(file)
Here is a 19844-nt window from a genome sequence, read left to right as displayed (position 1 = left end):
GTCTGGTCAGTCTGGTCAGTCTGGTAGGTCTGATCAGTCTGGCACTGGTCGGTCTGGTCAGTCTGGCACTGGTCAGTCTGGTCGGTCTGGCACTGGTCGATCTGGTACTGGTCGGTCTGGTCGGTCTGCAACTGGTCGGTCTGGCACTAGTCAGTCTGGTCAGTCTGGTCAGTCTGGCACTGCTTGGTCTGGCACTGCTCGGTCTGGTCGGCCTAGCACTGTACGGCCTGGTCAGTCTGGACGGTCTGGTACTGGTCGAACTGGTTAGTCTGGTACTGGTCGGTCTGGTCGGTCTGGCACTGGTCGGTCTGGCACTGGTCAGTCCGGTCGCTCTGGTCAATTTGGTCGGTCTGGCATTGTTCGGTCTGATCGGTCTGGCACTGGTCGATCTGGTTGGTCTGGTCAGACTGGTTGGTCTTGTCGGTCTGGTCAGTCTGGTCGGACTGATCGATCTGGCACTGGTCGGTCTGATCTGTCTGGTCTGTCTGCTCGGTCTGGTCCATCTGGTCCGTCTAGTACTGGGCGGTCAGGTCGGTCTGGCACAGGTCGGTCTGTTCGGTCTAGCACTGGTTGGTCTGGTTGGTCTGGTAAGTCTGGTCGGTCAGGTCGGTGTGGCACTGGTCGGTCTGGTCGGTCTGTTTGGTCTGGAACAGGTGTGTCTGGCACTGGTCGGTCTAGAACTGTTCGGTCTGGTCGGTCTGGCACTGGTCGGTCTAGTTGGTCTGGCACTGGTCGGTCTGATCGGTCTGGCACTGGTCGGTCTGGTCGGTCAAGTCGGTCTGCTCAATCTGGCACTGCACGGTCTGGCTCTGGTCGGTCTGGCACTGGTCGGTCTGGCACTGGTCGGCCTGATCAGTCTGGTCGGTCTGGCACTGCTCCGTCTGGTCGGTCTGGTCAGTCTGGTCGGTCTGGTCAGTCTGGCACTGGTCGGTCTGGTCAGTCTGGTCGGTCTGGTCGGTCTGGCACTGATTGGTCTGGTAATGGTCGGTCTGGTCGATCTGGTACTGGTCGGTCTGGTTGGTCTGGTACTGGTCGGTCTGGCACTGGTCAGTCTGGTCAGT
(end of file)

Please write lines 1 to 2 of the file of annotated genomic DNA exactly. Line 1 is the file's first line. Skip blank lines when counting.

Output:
Here is a 19844-nt window from a genome sequence, read left to right as displayed (position 1 = left end):
GTCTGGTCAGTCTGGTCAGTCTGGTAGGTCTGATCAGTCTGGCACTGGTCGGTCTGGTCAGTCTGGCACTGGTCAGTCTGGTCGGTCTGGCACTGGTCGATCTGGTACTGGTCGGTCTGGTCGGTCTGCAACTGGTCGGTCTGGCACTAGTCAGTCTGGTCAGTCTGGTCAGTCTGGCACTGCTTGGTCTGGCACTGCTCGGTCTGGTCGGCCTAGCACTGTACGGCCTGGTCAGTCTGGACGGTCTGGTACTGGTCGAACTGGTTAGTCTGGTACTGGTCGGTCTGGTCGGTCTGGCACTGGTCGGTCTGGCACTGGTCAGTCCGGTCGCTCTGGTCAATTTGGTCGGTCTGGCATTGTTCGGTCTGATCGGTCTGGCACTGGTCGATCTGGTTGGTCTGGTCAGACTGGTTGGTCTTGTCGGTCTGGTCAGTCTGGTCGGACTGATCGATCTGGCACTGGTCGGTCTGATCTGTCTGGTCTGTCTGCTCGGTCTGGTCCATCTGGTCCGTCTAGTACTGGGCGGTCAGGTCGGTCTGGCACAGGTCGGTCTGTTCGGTCTAGCACTGGTTGGTCTGGTTGGTCTGGTAAGTCTGGTCGGTCAGGTCGGTGTGGCACTGGTCGGTCTGGTCGGTCTGTTTGGTCTGGAACAGGTGTGTCTGGCACTGGTCGGTCTAGAACTGTTCGGTCTGGTCGGTCTGGCACTGGTCGGTCTAGTTGGTCTGGCACTGGTCGGTCTGATCGGTCTGGCACTGGTCGGTCTGGTCGGTCAAGTCGGTCTGCTCAATCTGGCACTGCACGGTCTGGCTCTGGTCGGTCTGGCACTGGTCGGTCTGGCACTGGTCGGCCTGATCAGTCTGGTCGGTCTGGCACTGCTCCGTCTGGTCGGTCTGGTCAGTCTGGTCGGTCTGGTCAGTCTGGCACTGGTCGGTCTGGTCAGTCTGGTCGGTCTGGTCGGTCTGGCACTGATTGGTCTGGTAATGGTCGGTCTGGTCGATCTGGTACTGGTCGGTCTGGTTGGTCTGGTACTGGTCGGTCTGGCACTGGTCAGTCTGGTCAGT